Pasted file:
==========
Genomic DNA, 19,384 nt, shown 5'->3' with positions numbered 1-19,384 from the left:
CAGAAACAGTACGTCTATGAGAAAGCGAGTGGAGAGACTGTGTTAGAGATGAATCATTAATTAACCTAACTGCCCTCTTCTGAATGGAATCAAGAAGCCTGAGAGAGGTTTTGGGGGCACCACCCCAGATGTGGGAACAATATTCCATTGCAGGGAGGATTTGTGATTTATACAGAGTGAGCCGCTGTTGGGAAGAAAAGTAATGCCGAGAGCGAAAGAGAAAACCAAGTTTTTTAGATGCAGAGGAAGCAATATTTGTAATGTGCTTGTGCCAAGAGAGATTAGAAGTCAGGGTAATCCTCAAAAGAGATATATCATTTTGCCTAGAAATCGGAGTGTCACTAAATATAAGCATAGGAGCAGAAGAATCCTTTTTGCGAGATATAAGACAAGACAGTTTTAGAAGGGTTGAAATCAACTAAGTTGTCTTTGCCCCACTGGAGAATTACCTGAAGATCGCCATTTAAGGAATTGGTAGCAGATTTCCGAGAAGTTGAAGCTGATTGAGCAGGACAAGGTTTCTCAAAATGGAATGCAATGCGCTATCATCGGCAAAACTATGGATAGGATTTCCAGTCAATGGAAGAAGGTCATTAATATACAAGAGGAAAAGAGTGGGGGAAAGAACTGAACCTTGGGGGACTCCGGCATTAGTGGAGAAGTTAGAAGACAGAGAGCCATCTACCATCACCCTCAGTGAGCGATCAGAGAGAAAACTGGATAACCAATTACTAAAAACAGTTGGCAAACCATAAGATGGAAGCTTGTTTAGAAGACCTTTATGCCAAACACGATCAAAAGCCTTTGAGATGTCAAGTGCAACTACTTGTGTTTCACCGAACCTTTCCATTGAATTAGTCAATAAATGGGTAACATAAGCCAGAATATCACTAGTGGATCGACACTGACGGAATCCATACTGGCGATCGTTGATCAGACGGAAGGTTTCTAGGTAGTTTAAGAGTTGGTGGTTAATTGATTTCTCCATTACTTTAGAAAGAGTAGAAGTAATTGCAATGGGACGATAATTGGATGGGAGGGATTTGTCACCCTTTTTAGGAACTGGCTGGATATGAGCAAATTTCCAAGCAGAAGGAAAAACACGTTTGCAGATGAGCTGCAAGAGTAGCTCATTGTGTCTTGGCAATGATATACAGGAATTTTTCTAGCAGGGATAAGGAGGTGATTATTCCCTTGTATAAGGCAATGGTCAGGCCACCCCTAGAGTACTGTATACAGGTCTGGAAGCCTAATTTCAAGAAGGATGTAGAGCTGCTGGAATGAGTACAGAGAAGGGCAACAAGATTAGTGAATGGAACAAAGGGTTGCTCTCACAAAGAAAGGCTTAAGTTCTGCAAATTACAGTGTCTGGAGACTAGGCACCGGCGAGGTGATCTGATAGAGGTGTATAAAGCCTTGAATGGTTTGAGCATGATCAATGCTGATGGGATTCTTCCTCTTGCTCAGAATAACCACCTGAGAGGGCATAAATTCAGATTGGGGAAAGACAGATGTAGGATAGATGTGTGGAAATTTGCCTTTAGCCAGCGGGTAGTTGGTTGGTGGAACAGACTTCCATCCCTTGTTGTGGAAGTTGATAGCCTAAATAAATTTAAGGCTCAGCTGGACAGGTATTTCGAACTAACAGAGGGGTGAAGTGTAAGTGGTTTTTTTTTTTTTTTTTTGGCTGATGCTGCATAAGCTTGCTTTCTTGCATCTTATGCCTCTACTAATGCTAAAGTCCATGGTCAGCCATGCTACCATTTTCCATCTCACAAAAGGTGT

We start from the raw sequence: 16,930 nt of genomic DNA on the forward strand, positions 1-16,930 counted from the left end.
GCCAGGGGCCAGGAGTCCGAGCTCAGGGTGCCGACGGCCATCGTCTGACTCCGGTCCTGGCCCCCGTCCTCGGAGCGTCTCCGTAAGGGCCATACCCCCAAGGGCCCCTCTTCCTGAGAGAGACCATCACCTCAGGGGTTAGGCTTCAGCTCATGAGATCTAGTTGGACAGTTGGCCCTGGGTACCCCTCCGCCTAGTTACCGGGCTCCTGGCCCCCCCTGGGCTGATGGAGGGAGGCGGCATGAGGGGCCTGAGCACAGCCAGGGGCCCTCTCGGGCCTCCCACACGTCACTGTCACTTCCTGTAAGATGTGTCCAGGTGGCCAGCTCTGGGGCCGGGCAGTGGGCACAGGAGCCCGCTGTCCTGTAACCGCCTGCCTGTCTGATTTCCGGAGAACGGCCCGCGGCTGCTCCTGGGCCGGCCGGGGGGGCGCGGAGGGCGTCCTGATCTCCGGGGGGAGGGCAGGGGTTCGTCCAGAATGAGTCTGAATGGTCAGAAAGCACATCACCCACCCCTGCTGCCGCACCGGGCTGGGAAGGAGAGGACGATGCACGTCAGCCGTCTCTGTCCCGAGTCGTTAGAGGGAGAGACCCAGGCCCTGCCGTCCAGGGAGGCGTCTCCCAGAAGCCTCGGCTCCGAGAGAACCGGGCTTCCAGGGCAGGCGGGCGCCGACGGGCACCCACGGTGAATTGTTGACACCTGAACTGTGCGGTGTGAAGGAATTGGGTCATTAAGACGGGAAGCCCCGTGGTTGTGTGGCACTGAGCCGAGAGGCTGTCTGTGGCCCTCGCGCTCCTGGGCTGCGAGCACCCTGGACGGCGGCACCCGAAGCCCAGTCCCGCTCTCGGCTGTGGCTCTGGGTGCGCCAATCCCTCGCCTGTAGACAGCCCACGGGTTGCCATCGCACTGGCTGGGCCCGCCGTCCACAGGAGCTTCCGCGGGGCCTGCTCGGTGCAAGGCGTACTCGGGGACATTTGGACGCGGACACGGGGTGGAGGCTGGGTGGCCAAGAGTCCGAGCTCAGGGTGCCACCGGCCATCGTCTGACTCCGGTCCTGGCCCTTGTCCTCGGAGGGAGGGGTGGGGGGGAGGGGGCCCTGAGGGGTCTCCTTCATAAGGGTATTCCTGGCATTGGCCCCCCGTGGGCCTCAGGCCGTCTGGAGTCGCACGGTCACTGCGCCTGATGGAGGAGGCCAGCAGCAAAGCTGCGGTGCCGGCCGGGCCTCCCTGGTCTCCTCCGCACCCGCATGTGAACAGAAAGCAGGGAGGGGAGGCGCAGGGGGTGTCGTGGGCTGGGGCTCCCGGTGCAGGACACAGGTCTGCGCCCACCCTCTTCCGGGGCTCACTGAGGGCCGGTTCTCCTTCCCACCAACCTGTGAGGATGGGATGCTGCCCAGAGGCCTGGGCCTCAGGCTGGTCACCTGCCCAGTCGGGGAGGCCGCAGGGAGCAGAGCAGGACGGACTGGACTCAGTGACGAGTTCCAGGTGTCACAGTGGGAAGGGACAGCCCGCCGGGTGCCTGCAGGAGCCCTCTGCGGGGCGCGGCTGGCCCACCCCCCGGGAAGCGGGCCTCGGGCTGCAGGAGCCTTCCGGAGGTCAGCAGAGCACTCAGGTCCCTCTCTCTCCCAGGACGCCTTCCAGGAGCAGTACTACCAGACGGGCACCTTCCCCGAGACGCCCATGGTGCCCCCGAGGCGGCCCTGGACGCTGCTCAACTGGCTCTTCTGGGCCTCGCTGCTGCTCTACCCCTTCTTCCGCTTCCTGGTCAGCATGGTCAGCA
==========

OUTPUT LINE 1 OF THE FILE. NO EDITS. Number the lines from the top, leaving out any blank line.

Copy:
Genomic DNA, 19,384 nt, shown 5'->3' with positions numbered 1-19,384 from the left: